10. A red and white quilt for my husband's stepmother's mother, Nana. I want it done for her for Christmas.

I also need to make a baby quilt for a friend from work who is due in January, a special car holder project for my nephew for Christmas and a bunch of crayon roll ups for my daughter's loot bags at her sixth birthday party. Oh, and have I mentioned I'm going back to work from maternity leave starting tomorrow?

How does my work differ from others who quilt?

I don't really know how to answer this question. I know that when I compare my quilts to that of my friend's mother and aunt, or my great aunt, I am definitely more modern in my pattern and fabric choices. I know that compared to my quilty friends I am more adventurous than one of them (she chooses more modern fabrics but more traditional patterns) and less adventurous than the other (who chooses patterns because they are hard). Maybe at only three years into quilting I don't have a solid identity yet.

Why do I quilt?

I have always been drawn to quilts. For my high school graduation I didn't want a class ring. I asked my parents to pay to have a quilt made (I guess at 18 my parents should have read the warning signs). My job is incredible and challenging and rewarding but I also need something to do that is not related to the consuming nature of my job. Quilting fits the bill because it is very challenging and I am constantly learning and my mind is busy but on something other than work. I find that refreshing. I also think I can express love through my quilts, and since I am a pretty tough cookie that is one of the few ways I do!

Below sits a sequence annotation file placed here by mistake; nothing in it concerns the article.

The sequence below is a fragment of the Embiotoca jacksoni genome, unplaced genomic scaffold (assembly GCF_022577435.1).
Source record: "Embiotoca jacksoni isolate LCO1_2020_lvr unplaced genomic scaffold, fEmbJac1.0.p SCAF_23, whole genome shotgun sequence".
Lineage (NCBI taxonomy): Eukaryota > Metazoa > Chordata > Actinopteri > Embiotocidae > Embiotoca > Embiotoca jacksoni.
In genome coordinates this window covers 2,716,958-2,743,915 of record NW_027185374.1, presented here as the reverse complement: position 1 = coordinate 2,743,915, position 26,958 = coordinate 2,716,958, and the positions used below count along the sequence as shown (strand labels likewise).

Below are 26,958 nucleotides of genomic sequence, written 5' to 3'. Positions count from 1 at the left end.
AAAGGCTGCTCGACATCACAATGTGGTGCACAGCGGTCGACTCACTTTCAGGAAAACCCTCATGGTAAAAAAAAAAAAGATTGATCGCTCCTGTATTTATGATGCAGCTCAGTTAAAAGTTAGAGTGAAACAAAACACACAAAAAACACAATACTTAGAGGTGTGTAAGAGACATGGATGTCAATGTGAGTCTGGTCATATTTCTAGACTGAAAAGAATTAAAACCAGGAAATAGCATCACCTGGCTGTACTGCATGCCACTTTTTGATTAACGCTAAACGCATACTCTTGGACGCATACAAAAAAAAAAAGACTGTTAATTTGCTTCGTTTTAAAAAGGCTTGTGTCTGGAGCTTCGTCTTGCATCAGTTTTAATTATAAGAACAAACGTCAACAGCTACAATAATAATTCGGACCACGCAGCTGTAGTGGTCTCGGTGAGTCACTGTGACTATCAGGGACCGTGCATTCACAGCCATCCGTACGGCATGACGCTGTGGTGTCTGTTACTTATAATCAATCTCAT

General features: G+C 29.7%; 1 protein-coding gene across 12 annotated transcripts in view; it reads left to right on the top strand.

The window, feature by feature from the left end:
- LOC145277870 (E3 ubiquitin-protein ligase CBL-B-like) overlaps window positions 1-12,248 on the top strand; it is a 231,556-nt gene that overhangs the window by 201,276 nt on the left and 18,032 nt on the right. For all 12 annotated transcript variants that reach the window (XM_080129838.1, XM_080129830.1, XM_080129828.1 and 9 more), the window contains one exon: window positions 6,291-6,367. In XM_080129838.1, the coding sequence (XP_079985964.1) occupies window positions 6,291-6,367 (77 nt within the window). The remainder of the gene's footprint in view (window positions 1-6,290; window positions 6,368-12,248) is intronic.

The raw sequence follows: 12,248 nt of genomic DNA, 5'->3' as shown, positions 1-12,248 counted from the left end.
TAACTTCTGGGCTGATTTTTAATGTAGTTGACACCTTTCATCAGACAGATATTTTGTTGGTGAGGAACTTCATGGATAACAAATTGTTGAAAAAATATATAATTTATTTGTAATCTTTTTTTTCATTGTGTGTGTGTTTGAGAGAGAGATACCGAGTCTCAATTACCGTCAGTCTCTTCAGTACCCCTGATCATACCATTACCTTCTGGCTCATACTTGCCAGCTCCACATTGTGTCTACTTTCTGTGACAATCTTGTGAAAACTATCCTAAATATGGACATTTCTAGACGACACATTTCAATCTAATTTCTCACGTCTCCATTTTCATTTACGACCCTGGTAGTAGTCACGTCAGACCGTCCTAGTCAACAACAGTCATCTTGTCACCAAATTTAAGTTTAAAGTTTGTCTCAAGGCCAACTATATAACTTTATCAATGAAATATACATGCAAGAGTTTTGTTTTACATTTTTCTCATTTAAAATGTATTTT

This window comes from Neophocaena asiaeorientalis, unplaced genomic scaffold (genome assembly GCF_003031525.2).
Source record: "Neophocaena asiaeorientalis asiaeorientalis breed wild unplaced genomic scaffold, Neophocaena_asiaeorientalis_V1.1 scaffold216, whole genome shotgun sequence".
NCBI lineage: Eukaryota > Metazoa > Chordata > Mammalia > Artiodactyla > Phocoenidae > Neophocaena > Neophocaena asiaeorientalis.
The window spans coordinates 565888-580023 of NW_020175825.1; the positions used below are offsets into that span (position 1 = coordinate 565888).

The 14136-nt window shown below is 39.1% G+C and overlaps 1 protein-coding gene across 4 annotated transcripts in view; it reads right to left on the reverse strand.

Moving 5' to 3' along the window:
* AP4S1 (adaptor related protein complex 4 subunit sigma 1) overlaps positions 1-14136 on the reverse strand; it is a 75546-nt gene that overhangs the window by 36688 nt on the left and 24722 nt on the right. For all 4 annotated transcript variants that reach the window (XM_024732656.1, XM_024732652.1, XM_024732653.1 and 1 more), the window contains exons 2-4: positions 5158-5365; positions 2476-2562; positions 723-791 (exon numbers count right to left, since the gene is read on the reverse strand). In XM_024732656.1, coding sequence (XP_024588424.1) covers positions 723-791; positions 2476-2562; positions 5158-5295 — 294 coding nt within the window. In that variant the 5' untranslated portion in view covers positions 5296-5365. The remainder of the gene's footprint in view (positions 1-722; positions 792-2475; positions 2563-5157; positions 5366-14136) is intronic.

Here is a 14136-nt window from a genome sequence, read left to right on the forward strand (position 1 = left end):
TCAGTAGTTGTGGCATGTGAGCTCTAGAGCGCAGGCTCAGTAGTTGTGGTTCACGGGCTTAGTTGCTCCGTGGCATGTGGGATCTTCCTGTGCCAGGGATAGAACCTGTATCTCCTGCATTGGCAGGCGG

What is my creative process?

I read a lot of blogs and go on Instagram and Pinterest a lot. Sometimes fabric or patterns just speak to me. They jump out at me and then get stuck in my head and haunt me until I at least write them down in this little notebook I have that is just for quilting. I will sketch out or write out my thinking behind the quilt and then I will have it sitting in my brain begging to be made until I actually get to making it. The problem is getting things done because my mind has sometimes already moved on to the next project before I finish the grunt work (like basting) for the one I'm on. This hasn't been too bad until recently. The grey quilts are an example of this madness. My friend mentioned wanting quilts in dark grey for her boys and I couldn't stop thinking about it. Within two days I had sent her inspiration photos and explained my vision. She was sold without much consideration and then I jumped on making the quilts happening. Alas I am nearing the finish line but I'm already itching to make something colourful!

So that is all about me. Now check out THESE amazing women and their blogs. On September 8th they will have new posts similar in flavour to mine. Check them out!

The Edgy Perfectionist